Improvement comes from practice & process. And when I think process, I focus more on editing rather than the writing itself. A clear process has helped me make consistent strides in my writing skills.
- Write first, then edit. I don't combine them or I'll run in place.
- Use spell check, but don't completely rely on it as a defense for errors. I have to recognize the difference between "pubic" and "public."
- Step away. I see screw-ups clearer if I let a piece "breathe" and then come back to proofread.
- Change viewing formats. For me, reading things on paper helps me catch more mistakes than on screen.
- Change locations. I often take the format change concept further by printing a piece and then reading it elsewhere. If it's a nice day, I print my work and edit it while outside. It may seem quirky but a location change can make a difference.
- Read aloud and change anything that sounds like gibberish. If I have to repeat something a few times to comprehend it, I usually tweak it to add clarity.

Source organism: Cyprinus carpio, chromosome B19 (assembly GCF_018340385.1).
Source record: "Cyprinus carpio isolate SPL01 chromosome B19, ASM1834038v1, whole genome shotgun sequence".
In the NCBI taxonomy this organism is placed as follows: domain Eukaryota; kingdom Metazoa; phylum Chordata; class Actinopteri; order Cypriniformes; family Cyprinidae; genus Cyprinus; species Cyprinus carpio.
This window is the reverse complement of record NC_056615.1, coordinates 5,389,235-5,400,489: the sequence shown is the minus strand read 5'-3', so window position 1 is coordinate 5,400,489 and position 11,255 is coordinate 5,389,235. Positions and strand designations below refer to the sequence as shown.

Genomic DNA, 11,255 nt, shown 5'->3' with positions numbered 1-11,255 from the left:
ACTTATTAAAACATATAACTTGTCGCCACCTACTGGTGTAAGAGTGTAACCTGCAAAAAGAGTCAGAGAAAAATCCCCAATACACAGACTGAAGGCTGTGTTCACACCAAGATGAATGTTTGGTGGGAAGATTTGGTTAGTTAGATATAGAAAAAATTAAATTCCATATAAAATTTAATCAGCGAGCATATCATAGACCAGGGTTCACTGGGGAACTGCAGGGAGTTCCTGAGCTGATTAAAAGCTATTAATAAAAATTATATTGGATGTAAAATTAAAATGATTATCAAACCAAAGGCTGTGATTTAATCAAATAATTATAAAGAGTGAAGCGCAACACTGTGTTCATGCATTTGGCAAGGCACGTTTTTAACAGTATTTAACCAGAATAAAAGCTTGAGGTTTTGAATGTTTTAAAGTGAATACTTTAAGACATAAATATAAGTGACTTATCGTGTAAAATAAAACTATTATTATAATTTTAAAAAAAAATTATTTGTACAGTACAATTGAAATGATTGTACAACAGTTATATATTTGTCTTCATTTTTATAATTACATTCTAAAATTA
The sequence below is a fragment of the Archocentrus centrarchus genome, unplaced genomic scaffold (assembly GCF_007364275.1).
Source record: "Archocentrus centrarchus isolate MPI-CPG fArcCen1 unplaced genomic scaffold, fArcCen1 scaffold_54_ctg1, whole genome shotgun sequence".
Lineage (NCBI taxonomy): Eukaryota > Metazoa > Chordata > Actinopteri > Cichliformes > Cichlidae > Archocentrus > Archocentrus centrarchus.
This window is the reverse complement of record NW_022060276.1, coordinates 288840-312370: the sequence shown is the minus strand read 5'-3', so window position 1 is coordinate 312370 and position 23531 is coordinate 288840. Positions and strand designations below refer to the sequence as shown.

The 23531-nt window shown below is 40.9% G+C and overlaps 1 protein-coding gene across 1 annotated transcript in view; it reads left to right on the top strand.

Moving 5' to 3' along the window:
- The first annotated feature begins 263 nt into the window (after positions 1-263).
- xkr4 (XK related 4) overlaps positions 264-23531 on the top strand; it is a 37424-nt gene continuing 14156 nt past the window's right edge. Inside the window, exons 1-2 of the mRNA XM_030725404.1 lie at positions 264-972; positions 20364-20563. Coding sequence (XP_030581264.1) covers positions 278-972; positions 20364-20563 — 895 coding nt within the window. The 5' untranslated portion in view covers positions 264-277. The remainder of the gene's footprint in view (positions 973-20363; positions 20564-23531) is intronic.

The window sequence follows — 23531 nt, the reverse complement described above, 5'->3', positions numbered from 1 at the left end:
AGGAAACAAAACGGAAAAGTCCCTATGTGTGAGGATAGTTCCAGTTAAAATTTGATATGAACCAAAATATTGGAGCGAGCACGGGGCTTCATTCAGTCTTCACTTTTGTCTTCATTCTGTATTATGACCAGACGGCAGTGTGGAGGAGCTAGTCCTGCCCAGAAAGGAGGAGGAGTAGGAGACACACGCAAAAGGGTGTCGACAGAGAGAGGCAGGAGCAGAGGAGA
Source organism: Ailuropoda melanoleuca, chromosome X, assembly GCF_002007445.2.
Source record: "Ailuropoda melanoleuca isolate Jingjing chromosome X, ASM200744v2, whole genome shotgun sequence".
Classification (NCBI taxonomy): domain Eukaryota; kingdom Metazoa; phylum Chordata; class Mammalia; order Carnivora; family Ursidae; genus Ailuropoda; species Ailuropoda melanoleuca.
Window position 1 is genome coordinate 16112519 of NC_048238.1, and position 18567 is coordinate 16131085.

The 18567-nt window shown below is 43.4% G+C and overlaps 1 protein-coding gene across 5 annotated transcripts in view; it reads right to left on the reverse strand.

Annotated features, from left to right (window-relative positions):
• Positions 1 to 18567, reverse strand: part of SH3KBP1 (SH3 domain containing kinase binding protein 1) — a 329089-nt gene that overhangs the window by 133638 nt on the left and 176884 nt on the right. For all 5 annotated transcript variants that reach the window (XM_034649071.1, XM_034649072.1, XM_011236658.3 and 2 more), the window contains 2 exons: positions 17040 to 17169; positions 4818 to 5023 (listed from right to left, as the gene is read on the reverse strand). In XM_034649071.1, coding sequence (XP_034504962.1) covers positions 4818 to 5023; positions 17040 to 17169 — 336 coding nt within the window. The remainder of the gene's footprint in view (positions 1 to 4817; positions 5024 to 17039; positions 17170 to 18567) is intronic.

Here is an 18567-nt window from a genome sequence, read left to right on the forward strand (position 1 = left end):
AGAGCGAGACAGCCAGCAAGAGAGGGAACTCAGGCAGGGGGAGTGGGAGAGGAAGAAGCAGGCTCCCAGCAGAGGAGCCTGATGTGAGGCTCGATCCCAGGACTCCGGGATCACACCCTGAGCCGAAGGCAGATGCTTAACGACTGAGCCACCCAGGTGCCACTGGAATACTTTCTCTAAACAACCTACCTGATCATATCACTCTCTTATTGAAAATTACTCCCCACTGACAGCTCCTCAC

- Read all the way through. I consider things as a unit before I make sweeping changes. I also note where I repeat myself, then consider sprinkling in synonyms rather than overusing key words or phrases.
- Macro edit. I first consider the larger picture. Is there fluff that needs to be removed? Is key info missing? Does the piece flow? I try to get the big stuff right, then dive into the details. Otherwise, I’ll waste time carefully editing things that I’ll later cut.
- Micro edit. Once I'm broadly happy, it’s time to trim. People tend to use more words than necessary. So I pretend each word costs a dollar and I want to save money. I analyze the relevance of every sentence and each word. And I tweak sentences so they're using active voice whenever possible.
- Reread. Sometimes I accidentally edit in mistakes or delete key information. So I print again, move to another location and read aloud. Then I do all the steps again until I think it's polished.
- Spell check again - just in case. There are a lot of moving pieces when writing & editing. It would be foolish to believe these changes happen without a single misspelling.
I think real improvement can be found through stronger editing...and maybe that overall concept can work for you.